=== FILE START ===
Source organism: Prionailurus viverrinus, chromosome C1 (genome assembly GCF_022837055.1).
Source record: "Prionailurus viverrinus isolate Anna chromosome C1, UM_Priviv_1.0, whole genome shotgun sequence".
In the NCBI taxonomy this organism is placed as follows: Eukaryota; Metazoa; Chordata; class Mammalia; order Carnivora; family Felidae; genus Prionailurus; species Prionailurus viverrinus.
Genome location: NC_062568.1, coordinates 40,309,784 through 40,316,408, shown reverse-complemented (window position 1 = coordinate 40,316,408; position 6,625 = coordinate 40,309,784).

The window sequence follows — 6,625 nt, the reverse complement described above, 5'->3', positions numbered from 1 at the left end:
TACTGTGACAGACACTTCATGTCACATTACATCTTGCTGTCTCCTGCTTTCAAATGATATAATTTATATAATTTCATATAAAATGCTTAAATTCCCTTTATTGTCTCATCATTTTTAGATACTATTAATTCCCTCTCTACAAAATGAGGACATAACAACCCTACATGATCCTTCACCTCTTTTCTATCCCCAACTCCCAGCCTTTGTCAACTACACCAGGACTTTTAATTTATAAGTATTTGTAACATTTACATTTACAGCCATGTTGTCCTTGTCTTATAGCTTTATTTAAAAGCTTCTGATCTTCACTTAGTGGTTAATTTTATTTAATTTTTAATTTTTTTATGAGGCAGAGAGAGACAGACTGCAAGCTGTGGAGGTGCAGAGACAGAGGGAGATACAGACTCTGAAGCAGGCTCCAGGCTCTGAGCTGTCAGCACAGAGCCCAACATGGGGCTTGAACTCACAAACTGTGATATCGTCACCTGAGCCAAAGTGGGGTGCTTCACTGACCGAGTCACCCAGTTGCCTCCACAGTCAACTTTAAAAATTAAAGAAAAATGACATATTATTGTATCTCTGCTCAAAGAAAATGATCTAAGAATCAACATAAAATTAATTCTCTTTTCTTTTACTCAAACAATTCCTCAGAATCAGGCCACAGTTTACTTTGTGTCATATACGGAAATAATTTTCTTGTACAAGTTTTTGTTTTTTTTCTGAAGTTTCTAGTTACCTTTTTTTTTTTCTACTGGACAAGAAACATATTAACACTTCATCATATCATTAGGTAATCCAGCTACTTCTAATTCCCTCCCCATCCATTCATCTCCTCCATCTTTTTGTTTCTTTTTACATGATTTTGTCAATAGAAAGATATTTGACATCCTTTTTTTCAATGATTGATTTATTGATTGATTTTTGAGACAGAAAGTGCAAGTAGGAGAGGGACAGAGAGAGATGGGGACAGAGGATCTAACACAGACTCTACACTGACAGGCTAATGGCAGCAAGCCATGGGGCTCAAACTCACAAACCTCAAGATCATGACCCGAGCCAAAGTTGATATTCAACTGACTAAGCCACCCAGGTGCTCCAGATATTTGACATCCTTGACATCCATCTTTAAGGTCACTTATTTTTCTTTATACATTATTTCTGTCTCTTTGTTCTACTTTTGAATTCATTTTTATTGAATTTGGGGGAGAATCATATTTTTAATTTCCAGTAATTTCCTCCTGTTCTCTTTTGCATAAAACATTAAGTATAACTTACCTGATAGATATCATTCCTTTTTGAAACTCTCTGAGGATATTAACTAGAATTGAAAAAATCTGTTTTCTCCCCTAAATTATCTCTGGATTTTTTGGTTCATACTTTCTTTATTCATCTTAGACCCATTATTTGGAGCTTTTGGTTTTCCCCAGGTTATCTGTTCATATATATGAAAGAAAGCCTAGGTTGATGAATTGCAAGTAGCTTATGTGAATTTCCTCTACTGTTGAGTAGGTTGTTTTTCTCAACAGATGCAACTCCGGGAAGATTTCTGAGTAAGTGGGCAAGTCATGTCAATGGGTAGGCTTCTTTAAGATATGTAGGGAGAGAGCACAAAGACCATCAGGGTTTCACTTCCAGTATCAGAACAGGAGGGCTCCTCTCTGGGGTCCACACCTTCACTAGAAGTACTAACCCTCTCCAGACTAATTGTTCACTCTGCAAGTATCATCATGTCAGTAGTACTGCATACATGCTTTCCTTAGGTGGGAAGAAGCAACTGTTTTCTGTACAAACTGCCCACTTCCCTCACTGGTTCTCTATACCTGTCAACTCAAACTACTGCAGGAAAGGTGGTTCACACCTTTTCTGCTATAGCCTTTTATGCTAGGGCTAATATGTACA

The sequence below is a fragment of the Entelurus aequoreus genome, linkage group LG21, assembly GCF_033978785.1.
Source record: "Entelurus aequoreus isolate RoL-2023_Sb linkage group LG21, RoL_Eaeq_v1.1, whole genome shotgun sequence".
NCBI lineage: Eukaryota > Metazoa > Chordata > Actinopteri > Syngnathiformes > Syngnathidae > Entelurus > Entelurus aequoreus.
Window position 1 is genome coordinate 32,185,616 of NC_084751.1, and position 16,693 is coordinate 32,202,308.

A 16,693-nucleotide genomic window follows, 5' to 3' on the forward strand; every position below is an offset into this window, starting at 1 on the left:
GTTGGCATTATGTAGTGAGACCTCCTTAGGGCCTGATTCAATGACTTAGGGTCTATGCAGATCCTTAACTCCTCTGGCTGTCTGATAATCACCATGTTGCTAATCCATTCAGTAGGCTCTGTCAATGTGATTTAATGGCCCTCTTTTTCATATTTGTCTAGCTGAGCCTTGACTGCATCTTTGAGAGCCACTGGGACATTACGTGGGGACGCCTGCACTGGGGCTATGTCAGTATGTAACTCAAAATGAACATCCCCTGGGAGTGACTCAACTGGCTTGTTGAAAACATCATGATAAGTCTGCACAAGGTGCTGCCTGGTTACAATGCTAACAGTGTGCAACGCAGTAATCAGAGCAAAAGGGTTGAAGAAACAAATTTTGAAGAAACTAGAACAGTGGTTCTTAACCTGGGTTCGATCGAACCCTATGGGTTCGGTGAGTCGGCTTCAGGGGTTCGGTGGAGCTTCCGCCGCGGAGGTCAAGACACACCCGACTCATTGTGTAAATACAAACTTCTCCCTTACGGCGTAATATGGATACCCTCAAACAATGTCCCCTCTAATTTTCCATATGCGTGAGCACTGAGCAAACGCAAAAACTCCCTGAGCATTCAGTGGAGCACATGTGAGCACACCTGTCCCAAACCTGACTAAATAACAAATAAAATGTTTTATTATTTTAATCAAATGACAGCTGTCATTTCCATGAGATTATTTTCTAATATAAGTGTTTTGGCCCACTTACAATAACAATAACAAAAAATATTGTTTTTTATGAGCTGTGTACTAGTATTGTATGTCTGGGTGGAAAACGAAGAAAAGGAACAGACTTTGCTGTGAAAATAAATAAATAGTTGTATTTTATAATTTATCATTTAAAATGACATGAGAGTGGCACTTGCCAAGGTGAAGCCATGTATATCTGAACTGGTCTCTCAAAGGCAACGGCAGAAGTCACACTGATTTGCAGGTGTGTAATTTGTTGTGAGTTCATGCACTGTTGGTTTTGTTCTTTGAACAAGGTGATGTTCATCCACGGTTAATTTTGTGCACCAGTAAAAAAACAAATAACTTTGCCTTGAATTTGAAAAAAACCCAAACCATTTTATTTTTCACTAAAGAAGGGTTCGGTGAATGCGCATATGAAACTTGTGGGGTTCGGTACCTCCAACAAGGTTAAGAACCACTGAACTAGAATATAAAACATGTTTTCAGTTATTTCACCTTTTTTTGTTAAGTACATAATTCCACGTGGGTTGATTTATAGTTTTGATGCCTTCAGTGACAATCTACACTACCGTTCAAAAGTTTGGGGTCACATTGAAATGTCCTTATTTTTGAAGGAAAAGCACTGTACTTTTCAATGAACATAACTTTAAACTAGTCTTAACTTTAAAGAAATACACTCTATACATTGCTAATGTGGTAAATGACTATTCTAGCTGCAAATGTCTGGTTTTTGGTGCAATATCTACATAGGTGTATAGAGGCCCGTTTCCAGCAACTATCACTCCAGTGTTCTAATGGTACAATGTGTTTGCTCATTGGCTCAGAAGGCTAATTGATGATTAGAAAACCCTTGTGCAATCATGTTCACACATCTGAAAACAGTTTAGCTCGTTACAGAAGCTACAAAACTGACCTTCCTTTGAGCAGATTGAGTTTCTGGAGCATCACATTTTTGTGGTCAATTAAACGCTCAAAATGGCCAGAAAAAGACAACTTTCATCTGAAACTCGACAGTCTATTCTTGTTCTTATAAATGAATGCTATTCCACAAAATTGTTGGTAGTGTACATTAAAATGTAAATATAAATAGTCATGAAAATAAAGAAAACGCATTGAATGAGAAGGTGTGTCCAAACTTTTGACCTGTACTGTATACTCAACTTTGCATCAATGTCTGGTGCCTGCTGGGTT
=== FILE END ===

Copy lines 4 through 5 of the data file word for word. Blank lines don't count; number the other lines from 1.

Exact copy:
Genome location: NC_062568.1, coordinates 40,309,784 through 40,316,408, shown reverse-complemented (window position 1 = coordinate 40,316,408; position 6,625 = coordinate 40,309,784).

The window sequence follows — 6,625 nt, the reverse complement described above, 5'->3', positions numbered from 1 at the left end: